Two years later, I'm almost ready to start using what I've created; there are just a few details I want to straighten out first. What I've got is, first, a set of templates for specifying dialog elements on a wiki page: buttons, text-input boxes, and a few other kinds of input elements such as menus. When you click a button, it sends the contents of the input elements from that page to somewhere else; and at the destination, that data can be transformed and used to initialize more input elements (typically, text-input boxes), used to provide values for template parameters, or used as content for a page edit. The documentation page I've set up for the whole thing is at n:en:Help:Dialog.
What I really hope is that, using these "dialog tools", a wiki community can collectively produce wizards for performing various tasks — such as writing or reviewing an article, making a nomination (permissions, deletion, whatever), closing a nomination, various kinds of archiving, etc. Those things, I think, should be products crowdsourced to the community in the same way that the project output is crowdsourced to the community; the community is the only place to find the expertise for those tasks, after all. --Pi zero (talk) 18:37, 23 August 2014 (UTC)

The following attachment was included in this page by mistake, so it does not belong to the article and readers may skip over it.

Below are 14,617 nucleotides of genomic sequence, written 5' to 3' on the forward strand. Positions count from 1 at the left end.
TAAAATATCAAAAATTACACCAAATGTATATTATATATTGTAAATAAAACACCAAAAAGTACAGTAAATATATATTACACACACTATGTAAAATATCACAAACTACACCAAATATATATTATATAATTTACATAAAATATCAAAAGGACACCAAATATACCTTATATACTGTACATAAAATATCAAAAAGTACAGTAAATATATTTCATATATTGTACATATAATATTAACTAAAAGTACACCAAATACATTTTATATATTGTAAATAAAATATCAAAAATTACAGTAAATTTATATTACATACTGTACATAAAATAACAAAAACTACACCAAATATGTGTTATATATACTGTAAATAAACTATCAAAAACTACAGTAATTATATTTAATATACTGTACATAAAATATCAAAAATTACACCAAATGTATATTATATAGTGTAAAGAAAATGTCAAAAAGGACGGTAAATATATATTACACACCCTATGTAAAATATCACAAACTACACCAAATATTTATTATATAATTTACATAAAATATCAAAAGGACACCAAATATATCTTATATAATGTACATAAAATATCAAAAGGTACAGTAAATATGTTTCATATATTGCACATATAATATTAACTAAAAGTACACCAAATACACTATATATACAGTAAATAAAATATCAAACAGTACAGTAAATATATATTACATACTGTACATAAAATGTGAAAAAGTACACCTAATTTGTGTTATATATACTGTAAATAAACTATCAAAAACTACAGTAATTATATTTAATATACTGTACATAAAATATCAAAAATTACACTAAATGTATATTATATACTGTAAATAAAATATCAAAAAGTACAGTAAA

Superprotect letter update[edit]

Hi Pi zero,

Along with more hundreds of others, you recently signed Letter to Wikimedia Foundation: Superprotect and Media Viewer, which I wrote.

Today, we have 562 signatures here on Meta, and another 61 on change.org, for a total of 623 signatures. Volunteers have fully translated it into 16 languages, and begun other translations. This far exceeds my most optimistic hopes about how many might sign the letter -- I would have been pleased to gain 200 siguatures -- but new signatures continue to come.

I believe this is a significant moment for Wikimedia and Wikipedia. Very rarely have I seen large numbers of people from multiple language and project communities speak with a unified voice. As I understand it, we are unified in a desire for the Wikimedia Foundation to respect -- in actions, in addition to words -- the will of the community who has built the Wikimedia projects for the benefit of all humanity. I strongly believe it is possible to innovate and improve our software tools, together with the Wikimedia Foundation. But substantial changes are necessary in order for us to work together smoothly and productively. I believe this letter identifies important actions that will strongly support those changes.